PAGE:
Secretary of State Ben Ysursa said the one-year freeze on Payette Lake rents will allow a working group to look at new lease terms for both Payette and Priest lakes. All the state’s cabin site leases on both lakes are up for renewal at the end of 2010. State Controller Donna Jones called the freeze “a reasonable step in protecting the income to our endowment while we’re providing some level of certainty to the lessees.”
Gov. Butch Otter said the new leases must provide more certainty, in part by running for longer than 10 years. “When you put certainty into things it’s easier to put a value on it,” he said after the special Land Board meeting. “I think we have to consider long-term leases so that there’s certainty.” Ysursa noted that even with the one-year freeze, rents for state-owned waterfront Payette Lake lots will have risen 66 percent in three years. “I’ve been working on this stuff for 33 years,” he said. “We don’t get too many of our meetings where we get applause at the end.”
Joseph Duncan, his voice low and sometimes cracking slightly, said “guilty” 10 times in response to questions from U.S. District Judge Edward Lodge about each of the 10 federal charges against him, three of which carry the death penalty. First, the charges were read, and their stark and graphic details put a chill over the nearly full courtroom. They say that Duncan, 44, kidnapped an 8-year-old girl and her 9-year-old brother from their home near Coeur d’Alene and drove them to a remote campsite in Montana where he molested both for weeks and eventually killed the little boy in June of 2005. The kidnappings, which followed Duncan’s already confessed bloody murder of the children’s mother, mother’s fiancée and older brother, came after months of planning in which Duncan purchased videotaping equipment and stole a car and gun in April, all of which he used in the crime.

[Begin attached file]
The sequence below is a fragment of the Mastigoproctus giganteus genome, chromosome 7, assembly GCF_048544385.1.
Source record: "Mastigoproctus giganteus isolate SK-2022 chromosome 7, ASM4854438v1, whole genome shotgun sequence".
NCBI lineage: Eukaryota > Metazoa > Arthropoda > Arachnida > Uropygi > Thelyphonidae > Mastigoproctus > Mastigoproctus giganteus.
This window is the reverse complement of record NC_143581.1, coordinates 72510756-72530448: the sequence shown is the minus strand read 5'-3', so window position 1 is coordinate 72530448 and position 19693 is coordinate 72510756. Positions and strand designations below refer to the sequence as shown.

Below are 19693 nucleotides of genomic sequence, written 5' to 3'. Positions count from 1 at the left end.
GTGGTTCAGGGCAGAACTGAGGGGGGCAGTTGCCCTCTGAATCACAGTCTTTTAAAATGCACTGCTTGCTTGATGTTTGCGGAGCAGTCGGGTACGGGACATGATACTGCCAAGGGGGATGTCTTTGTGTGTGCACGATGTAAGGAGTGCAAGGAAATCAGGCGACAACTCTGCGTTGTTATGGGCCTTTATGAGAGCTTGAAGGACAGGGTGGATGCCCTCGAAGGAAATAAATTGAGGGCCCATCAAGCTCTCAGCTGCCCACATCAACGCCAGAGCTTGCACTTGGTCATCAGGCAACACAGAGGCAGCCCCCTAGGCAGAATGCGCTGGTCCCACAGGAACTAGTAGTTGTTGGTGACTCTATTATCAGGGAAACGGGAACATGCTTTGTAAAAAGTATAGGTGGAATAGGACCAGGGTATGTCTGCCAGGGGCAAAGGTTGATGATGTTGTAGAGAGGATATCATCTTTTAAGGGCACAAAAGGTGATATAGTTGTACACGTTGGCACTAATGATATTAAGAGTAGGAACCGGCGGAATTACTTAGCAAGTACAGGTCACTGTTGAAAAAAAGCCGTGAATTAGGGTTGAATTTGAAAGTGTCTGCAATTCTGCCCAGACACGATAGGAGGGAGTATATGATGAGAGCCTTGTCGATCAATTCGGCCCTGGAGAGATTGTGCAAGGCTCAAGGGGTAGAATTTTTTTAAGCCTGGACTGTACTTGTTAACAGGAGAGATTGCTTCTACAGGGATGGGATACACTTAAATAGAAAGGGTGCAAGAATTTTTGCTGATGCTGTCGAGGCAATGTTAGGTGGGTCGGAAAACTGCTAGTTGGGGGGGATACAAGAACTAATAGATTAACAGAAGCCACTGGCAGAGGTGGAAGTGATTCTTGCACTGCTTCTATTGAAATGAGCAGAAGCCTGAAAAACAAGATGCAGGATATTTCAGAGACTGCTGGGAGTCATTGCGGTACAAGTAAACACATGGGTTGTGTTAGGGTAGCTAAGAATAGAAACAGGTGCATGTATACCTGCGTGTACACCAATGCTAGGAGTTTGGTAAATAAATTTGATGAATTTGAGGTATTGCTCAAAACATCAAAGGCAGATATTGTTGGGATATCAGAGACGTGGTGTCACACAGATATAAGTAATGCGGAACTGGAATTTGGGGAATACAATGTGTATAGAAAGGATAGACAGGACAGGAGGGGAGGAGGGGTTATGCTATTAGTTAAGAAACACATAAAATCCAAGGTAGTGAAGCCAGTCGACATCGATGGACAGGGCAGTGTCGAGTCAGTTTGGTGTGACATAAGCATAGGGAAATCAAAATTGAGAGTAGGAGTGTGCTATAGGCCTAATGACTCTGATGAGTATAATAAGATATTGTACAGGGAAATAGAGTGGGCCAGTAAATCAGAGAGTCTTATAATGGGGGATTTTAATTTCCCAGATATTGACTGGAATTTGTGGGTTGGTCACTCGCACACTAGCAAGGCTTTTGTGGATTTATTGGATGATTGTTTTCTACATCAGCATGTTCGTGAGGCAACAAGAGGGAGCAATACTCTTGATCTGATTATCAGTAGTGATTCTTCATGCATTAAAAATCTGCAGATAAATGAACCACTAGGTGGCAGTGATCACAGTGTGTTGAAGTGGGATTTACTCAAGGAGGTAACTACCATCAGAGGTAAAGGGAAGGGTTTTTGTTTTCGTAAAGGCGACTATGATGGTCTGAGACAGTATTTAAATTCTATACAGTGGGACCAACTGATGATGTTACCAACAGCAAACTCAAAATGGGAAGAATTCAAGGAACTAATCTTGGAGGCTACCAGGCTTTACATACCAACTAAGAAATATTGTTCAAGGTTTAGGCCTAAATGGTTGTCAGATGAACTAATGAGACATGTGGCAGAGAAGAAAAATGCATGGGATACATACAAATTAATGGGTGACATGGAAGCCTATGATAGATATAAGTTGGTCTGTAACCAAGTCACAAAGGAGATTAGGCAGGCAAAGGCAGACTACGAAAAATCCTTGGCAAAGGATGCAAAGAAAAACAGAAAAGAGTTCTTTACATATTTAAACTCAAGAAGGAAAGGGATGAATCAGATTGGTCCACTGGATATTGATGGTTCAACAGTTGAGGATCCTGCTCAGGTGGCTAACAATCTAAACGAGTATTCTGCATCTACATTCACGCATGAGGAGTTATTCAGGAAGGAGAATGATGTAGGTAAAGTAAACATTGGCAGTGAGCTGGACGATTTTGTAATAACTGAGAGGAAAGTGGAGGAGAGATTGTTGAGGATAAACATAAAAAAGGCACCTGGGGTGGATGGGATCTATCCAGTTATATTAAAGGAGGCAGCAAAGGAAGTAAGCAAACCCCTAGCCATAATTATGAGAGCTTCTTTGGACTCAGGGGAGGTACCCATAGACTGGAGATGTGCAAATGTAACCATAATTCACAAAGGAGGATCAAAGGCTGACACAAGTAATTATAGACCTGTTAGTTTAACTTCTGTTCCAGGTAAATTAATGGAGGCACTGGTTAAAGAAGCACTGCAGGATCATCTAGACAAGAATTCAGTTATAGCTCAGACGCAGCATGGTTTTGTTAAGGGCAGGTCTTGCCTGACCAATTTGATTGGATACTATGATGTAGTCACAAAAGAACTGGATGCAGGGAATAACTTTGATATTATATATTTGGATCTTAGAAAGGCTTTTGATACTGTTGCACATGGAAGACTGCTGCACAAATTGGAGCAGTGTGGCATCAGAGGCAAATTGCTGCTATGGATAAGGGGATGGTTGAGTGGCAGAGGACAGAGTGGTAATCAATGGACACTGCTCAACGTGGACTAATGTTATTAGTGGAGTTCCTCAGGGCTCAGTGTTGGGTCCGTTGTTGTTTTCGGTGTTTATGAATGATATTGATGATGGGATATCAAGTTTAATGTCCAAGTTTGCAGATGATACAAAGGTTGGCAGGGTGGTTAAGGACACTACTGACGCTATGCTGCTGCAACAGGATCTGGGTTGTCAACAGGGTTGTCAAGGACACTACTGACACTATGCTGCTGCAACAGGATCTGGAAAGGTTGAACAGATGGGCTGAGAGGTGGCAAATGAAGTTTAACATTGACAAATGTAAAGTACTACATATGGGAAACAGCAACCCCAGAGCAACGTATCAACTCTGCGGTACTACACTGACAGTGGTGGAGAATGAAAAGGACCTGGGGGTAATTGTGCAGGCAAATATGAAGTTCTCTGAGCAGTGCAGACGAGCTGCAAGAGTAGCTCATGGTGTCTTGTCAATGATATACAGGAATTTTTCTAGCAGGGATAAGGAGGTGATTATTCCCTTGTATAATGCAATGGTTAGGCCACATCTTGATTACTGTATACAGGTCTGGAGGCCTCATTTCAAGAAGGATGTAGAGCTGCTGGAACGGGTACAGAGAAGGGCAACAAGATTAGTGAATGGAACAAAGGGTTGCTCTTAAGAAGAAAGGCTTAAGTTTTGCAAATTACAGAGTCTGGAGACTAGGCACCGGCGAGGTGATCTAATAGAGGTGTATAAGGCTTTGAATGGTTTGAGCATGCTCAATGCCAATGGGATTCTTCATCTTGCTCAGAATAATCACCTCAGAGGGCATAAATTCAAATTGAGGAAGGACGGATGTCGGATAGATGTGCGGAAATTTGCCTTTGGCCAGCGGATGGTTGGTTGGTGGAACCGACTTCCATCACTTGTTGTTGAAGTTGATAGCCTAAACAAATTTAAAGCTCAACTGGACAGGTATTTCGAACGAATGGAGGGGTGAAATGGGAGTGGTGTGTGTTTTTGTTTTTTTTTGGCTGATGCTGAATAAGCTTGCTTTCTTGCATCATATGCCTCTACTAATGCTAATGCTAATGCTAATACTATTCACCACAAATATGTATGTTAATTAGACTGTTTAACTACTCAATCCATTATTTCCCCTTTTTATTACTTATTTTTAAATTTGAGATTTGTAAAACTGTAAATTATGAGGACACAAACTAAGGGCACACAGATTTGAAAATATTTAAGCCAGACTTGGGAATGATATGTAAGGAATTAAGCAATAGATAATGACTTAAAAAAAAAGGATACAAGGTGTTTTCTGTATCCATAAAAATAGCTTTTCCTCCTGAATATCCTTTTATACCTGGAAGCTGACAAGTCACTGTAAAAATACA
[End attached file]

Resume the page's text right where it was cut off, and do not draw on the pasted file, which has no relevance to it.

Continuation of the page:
Duncan, his wispy hair now grown near shoulder-length and beginning to go gray in a curl near his ear, sat between two of his lawyers, clad in a bright orange jumpsuit. He told the judge, “I will speak as honestly and as truthfully as I know how.”
Before making his plea, Duncan said he wanted to make a statement. “I just wanted to say that since my arrest, I have never attempted to deny responsibility,” he told the court. “… I have … already confessed a long time ago. … I brought the child S.G. (that’s how the young girl, Shasta Groene, is identified in court documents) home and allowed myself to be arrested. … My plea today is to me little more than a long overdue formality.” Duncan said he’ll take responsibility for his crimes “to the death.”
However, he’s not signed onto any plea bargain, he’s just pleaded guilty. It’ll be up to a federal jury to decide if he gets the death penalty on the three capital offenses to which he’s admitted. After that’s done, Judge Lodge will sentence him on the remaining charges.
The prosecution and defense had agreed on a “recitation” of the facts in the case, which included a lengthy description of Duncan’s actions – and the fact that after young Shasta, the sole survivor of the attack on her family, was rescued from Duncan at a Denney’s restaurant in Coeur d’Alene, lab testing identified Duncan as her abuser.
I only took one day off work – just one – to head to a family gathering in California on Friday. But I returned on Sunday afternoon to find that a big pile of news broke as soon as I left town, including a major development in the federal murder case of Joseph Duncan. Here’s a quick rundown of some of the developments from a newsy couple of days:
* Duncan, who already has pleaded guilty to killing three members of the Groene family in a bloody attack at their home near Coeur d’Alene, was scheduled to go to trial Jan. 28 in Boise on federal charges for kidnapping and molesting the family’s two youngest children and killing one. But now, he’s scheduled for a change of plea hearing on Monday morning – meaning he’s apparently going to plead guilty to at least some of the federal charges – and the “penalty phase” of his case is now scheduled to start at the time his federal trial previously had been scheduled. Duncan faces a possible death penalty on the federal charges, and if he doesn’t get that sentence there, he still could face the death penalty on state charges for the three murders to which he’s already admitted.